Businesses changed their ways of functioning when the pandemic hit by implementing stay-at-home policies. Employees started using Microsoft Office 365 and other cloud-based software while accessing more resources through company VPNs. There was suddenly an urgent need to step into the cloud without proper cybersecurity preparedness. People logged in through unsecured networks and home computers, exponentially increasing the risk of cyberattack toward sensitive data that became open for all.
The pandemic even changed India’s technology ecosystem with numerous home-grown startups going global, thanks to the Atmanirbhar Bharat initiative of the government of India which focuses on creating a self-reliant nation. Unfortunately, a large percentage of startups had to shut shop during this phase. Startups and small businesses have been the worst affected by major financial resource crunch, the rising threat of cyber frauds, and data breaches.
Cybercriminals have been on the top of their game, developing new techniques and increasing the risk of cyberattacks since the start of the pandemic. They saw an immense opportunity when everyone had to work out of their homes where securities are usually compromised. Large corporations, government offices, corporate hubs built strong infrastructure to combat cyberthreats, but small businesses and startups were the ones that came under the bus.
In the past year, the interest levels of hackers in Indian consumer data increased, leading to multiple data breaches. These incidents left both — the consumers and industries, shocked. Now there is always a looming fear around cybersecurity. The app ecosystem and businesses have accepted the need to tighten their security levels because almost 74% of organizations, in India suffered a ransomware attack in 2020.
Numerous startups were cyberattacked, shaking the startup industry in the last year, including:
- A leading Indian ed-tech startup, was left shocked when their data of over 2.8 lakh students became available for public viewing online.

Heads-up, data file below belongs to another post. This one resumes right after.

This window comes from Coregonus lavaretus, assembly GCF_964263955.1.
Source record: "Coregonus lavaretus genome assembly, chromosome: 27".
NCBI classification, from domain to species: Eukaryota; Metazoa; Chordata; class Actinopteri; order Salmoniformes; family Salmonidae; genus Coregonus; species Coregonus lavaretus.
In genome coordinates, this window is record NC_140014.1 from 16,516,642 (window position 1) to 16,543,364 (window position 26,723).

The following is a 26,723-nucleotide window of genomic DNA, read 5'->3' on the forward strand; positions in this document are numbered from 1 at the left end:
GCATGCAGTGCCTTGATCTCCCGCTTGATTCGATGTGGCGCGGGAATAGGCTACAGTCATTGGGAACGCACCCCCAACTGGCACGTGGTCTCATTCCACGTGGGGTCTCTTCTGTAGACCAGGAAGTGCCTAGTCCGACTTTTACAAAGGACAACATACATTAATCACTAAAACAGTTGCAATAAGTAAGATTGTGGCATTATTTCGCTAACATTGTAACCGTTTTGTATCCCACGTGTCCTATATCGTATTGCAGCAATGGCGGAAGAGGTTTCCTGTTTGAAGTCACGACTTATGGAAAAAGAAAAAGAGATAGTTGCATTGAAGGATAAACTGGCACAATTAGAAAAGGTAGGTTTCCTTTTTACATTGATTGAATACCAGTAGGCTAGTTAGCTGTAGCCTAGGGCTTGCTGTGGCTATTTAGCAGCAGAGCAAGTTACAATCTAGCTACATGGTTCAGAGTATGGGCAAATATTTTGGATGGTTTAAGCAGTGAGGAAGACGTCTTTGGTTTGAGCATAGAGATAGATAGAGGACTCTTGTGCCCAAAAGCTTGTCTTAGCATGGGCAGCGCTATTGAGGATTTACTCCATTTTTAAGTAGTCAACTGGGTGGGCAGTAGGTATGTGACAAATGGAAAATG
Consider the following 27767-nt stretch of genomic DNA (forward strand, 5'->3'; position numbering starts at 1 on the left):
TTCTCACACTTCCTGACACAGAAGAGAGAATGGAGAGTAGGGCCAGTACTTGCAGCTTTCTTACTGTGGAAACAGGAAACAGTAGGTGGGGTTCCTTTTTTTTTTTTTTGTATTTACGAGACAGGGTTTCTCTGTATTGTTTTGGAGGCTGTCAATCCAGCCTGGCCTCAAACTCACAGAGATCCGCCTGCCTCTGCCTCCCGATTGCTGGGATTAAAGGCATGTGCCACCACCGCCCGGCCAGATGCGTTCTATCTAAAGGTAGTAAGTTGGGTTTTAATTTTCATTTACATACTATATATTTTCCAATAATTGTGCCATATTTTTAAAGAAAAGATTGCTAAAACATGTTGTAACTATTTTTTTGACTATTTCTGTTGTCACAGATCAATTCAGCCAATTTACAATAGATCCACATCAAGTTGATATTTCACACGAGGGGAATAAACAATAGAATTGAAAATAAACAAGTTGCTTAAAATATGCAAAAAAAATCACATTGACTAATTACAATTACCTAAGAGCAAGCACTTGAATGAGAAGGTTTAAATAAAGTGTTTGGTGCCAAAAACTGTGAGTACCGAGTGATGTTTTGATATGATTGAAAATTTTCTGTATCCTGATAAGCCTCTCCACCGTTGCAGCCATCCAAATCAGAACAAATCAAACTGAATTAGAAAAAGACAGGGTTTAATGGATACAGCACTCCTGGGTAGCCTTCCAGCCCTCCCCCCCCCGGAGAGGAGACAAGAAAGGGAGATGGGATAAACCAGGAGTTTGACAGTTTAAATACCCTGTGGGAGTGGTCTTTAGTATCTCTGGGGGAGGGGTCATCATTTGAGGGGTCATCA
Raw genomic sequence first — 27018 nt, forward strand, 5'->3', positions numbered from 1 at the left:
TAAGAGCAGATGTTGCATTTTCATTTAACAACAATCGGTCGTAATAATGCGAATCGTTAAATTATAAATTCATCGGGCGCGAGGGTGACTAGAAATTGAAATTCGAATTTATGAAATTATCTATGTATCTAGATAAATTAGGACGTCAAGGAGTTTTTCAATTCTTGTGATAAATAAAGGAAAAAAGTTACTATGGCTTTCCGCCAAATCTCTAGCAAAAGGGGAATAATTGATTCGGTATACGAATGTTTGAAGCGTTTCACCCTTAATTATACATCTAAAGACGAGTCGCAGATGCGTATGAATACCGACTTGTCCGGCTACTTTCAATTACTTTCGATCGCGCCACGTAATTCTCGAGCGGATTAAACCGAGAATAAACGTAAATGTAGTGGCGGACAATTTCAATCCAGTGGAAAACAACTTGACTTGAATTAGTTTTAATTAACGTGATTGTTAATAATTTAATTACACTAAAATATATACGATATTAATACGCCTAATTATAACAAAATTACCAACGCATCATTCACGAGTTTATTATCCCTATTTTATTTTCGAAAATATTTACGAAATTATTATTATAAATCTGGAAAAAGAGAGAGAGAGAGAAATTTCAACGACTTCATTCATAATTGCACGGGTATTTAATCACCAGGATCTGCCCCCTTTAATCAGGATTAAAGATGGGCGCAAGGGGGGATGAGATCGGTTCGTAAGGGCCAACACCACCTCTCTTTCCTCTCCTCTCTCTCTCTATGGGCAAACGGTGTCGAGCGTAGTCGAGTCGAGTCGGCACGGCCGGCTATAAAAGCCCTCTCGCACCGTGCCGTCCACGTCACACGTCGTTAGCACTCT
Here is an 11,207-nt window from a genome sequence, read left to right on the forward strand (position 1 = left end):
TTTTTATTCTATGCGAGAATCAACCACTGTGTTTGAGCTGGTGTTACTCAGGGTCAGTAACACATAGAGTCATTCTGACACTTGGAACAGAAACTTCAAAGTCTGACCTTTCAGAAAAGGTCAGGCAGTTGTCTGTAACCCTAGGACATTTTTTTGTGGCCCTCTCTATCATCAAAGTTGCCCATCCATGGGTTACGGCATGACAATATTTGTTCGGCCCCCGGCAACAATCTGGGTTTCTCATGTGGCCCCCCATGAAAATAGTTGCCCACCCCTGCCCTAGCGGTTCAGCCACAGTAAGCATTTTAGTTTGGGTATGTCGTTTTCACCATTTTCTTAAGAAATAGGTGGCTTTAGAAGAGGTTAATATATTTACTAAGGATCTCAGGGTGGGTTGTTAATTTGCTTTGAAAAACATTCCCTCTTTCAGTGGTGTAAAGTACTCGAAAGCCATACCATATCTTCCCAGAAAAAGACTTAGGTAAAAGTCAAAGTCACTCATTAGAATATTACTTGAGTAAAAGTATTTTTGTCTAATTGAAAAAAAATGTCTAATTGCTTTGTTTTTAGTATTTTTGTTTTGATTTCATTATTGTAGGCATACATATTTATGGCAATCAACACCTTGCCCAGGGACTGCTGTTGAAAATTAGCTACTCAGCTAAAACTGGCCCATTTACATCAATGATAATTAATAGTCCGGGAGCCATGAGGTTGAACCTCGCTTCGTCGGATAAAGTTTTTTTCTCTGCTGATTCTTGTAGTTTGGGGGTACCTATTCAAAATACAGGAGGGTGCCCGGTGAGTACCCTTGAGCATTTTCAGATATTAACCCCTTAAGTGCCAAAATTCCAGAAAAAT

- One of India’s popular e-grocery startups faced a security breach when their data of almost 20 million users was compromised.
- A hyperlocal delivery startup became a victim of cyber-threat with the exposé of almost 3.4million users’ data.
- Not a startup, but an established Indian sweets shop witnessed a ransomware attack. Hackers demanded a ransom of $7,50,000.
- Another ed-tech startup suffered a data breach in September 2020, compromising data of at least 2 million users.
- A payment processing company breached over 35 million records. That was one of the biggest cyberattacks that happened in the year.
These are just a few examples. Not only startups, but well-established organizations also fell prey to cyberattacks throughout 2020.
Multiple systems connected and working for one site, out of an insecure zone, has given cybercriminals a chance to find loopholes and launch attacks.
Small Startup. Limited Budget.
It has been noticed that most startups, given their business magnitude and people strength, do not think that they can be a target for cyberattacks. It is this perception that holds them from investing big in cybersecurity. However, every startup needs to protect its IP. They may not have big budgets, but a great idea that can be stolen through cyber theft. Although, from the above list of cyberattacked startups, not all are small companies. That makes both small and big startups vulnerable.
Insider threat is another factor to consider for cyberattacks. Old passwords that never change, becoming a victim of phishing activities, clicking on malicious websites, and falling prey to ransomware attacks are just some of the ways humans end up inviting cyberattacks. Cybint states that 95% of cybersecurity breaches are due to human error.
How To Secure Yourself?
The cyberattack fact sheet released by Cybint solutions says that 43% of cyber-attacks target small businesses. That reinstates the fact that no one is secure unless every organization starts accounting for cybersecurity in their annual budgets, irrespective of their business size. Globally the rise in cyberattacks has increased by 80% (2020-2021) and India ranks as the second-most targeted country after the US. An estimated figure of around $20 billion has been paid as ransom pay-outs till now.
These are disturbing numbers, yet the fact remains that small organizations (those with fewer than 500 employees) spend an average of $7.68 million per incident such as web-based attacks, phishing, malicious code, botnets, etc.
There is a need to make a fundamental change towards cybersecurity. Organizations must account for malicious activities and educate their staff about the magnitude of loss that a simple attack can result in. Companies must make cybersecurity awareness, prevention, and security best practices a part of their culture along with building robust strategies to mitigate risks. Hackers often keep an eye on growing businesses because they know the organization might not have focused on securing its data.
Global cybersecurity spending is estimated to increase up to $1 trillion by the end of 2021. Better investments will help startups secure their data, saving from getting hacked.